Just some of the documentation broken out and arranged for easy examination as I work up the propeller, and prepare to engrave the hull with a much more accurate representation of the hatches, access plates, limber holes and other openings unique to this class of Soviet … err …. Russian submarine.

    upgrading the SSY 1/96 ALFA kit NtRwnf

    Final work on the rudders to get the stabilizer troughs ground to the correct depth and shape. An old trick: to one of the parts that will either mate or be in close proximity to the other affixed a piece of sandpaper and rub the parts together until the face of one part matches a face of the other part.

    In this case a strip of sandpaper is wrapped around the leading edge of the rudder, the rudder installed to the stabilizer, and the rudder rotated, grinding the stabilizer trough to final shape.
     
    upgrading the SSY 1/96 ALFA kit UxAWjN

    A little more work at the stern with Bondo. After sanding smooth – Bondo is a weak and water absorbing substrate – the work was coated with a layer of CA adhesive, this greatly strengthens the two-part filler and makes it resistant to water.

    upgrading the SSY 1/96 ALFA kit YPnw11

    The brass tube, of the same diameter of the eventual Oilite bearing that would fit at the stern, was twisted a bit, breaking the weak bond between its end and the Bondo, and pulled forward and out of the hull. Here you see a test fit of the bearing that will be permanently CA’ed in place.

    upgrading the SSY 1/96 ALFA kit G2Kht0

    I was disappointed to find that the longitudinal edges between the two hull halves was uneven – in the case of the upper hull the edge was so formed that portions had to be re-built. With the lower hull, the half outfitted with the longitudinal indexing flange, its longitudinal edge was found to be severely warped.

    Were the upper hull edge had to be built up I employed CA and baking soda, using the edge of masking tape to define the location and height of the build-up required to straighten the edge. The lower hull distortions were ground away with moto-tool and file. It took an entire day to get the upper and lower hull to match up together without significant gapes or binding!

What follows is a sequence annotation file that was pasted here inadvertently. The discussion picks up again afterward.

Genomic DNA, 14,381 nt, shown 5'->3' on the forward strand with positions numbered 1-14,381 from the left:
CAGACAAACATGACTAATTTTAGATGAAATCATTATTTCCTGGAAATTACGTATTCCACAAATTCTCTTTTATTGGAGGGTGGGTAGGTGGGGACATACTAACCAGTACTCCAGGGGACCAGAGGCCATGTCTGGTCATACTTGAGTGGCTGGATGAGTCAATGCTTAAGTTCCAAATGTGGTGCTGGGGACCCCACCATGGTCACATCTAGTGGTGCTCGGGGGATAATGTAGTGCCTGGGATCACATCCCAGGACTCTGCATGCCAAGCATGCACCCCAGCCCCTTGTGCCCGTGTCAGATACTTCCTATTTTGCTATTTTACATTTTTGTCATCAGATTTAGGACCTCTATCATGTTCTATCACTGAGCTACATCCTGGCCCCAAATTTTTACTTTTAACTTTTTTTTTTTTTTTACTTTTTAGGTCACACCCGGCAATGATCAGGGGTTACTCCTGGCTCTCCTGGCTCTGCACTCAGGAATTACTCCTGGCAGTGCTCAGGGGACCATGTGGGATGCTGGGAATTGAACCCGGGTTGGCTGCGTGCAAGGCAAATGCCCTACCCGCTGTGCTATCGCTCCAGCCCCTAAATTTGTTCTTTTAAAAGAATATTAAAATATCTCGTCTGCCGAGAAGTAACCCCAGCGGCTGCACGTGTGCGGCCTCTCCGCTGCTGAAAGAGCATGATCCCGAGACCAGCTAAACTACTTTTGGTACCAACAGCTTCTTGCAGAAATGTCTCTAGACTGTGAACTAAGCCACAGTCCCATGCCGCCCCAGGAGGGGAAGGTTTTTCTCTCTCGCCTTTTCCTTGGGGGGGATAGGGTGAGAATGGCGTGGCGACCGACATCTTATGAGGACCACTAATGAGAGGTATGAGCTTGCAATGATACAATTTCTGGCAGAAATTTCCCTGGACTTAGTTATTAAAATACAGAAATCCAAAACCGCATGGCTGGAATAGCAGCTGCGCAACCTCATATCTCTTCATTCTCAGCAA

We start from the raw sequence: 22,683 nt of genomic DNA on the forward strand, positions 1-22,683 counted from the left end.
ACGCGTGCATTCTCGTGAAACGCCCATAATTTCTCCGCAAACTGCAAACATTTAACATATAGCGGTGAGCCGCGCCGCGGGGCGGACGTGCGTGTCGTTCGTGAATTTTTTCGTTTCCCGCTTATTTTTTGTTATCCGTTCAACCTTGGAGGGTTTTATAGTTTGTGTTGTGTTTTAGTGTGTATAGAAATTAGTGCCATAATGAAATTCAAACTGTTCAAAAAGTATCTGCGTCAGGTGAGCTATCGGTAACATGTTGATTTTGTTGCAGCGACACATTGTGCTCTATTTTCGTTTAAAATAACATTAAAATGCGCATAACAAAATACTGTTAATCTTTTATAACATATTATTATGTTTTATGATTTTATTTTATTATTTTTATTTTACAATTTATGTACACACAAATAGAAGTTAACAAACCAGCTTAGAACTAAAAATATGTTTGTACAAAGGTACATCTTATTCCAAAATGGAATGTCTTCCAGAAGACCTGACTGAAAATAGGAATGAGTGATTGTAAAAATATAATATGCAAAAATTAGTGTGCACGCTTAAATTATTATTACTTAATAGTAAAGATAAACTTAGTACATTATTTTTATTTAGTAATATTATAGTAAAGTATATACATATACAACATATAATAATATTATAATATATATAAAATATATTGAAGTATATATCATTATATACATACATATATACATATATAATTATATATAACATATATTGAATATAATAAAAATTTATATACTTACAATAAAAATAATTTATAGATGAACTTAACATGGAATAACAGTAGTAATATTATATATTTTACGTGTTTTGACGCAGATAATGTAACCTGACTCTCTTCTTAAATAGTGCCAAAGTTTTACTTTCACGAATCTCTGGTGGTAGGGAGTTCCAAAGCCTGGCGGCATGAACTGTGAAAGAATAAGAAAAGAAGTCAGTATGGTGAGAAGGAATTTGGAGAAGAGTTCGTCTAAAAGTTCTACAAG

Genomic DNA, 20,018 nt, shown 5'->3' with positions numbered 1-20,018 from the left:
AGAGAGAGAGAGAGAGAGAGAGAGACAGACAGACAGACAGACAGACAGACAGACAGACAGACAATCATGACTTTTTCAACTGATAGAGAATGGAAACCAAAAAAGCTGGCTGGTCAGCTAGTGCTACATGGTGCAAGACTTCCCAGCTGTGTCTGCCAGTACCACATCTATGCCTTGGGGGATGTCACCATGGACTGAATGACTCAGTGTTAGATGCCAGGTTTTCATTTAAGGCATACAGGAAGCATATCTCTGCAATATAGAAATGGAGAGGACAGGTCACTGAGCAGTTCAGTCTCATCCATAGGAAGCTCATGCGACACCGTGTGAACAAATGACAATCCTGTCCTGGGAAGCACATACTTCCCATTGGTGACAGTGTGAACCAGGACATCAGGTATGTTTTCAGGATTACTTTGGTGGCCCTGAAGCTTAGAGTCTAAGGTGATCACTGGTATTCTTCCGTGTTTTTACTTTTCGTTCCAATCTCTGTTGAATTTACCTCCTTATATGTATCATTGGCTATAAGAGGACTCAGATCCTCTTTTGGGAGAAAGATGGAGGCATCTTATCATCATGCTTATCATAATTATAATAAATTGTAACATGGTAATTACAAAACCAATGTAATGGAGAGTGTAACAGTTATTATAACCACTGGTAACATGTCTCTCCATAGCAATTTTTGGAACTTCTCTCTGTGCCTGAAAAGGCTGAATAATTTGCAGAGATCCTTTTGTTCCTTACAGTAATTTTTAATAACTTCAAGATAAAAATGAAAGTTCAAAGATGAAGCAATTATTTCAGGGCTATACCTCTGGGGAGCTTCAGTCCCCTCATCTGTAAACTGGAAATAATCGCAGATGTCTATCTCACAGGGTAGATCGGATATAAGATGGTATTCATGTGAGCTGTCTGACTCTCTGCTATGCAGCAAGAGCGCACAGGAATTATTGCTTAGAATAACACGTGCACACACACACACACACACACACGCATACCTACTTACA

upgrading the SSY 1/96 ALFA kit TdhQar

    Bondo (trade name for a common two-part, polystyrene automotive filler) was used to tighten the gaps at the forward and after radial seams. Here I’ve just placed some catalyzed Bondo to the forward radial flange and assembled the hull halves. Of course, before that I had waxed the inside of the upper hull so no Bondo would stick to that. Once the Bondo cured hard the halves were pulled apart and the excess Bondo filed and sanded away.
     
    upgrading the SSY 1/96 ALFA kit 8ZKdTh

    Work on the propeller started with a close examination of what photos I could find of an ALFA’s propeller out in the wild. In recent years more and more of this kind of neat stuff has appeared on the Internet, so I keep looking for chestnuts like these.

    Once I have a reasonable idea of the geometry of the blades and hub I prepare a ‘blade-chart’. This document defines the shape of a blade, both projected and developed – the developed shape derived from the angular displacement (difference between apparent and actual shape), revealed as specific radius points along the span of the blade are laid once the pitch is determined.
     
    upgrading the SSY 1/96 ALFA kit 5rEFeV

    Working off the blade-chart I cut a blade blank from RenShape and got to it with moto-tool, knife, and file. The eventual propeller blade master will be used to make a rubber tool, from which I will cast five white-metal blades, and assemble those around a RenShape hub, forming the propeller master.

    upgrading the SSY 1/96 ALFA kit UNpyVG

    upgrading the SSY 1/96 ALFA kit YUiIFv

    Three assumptions had to be made, as I’m not on the Malachite design bureau’s mailing list: The propeller is of the constant pitch type (All radius points along the span advance the same linear distance with each rotation of the propeller); total developed blade area is between 60-70 percent of the disc, less the hub; and that the pitch equals the diameter of the propeller – a bit arbitrary, but a default ratio that has served me well over time.

    upgrading the SSY 1/96 ALFA kit Ejkqif
    merriman
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    upgrading the SSY 1/96 ALFA kit Empty Re: upgrading the SSY 1/96 ALFA kit

    Post  merriman on Fri Jul 05, 2019 2:16 pm


    The popsicle stick handle I used to hold the work as I formed the blade master now serving as a sprue extension had its base affixed to a mold-board; a length of clear Lexan tube used as a flask to contain the RTV silicon mold-making rubber; rubber mixed up, de-aired, and poured into the flask, encapsulating the master forming the propeller and sprue cavities required for metal casting. Once cured hard the rubber tool was removed from the flask, and the rubber split along its length till I could withdraw the master.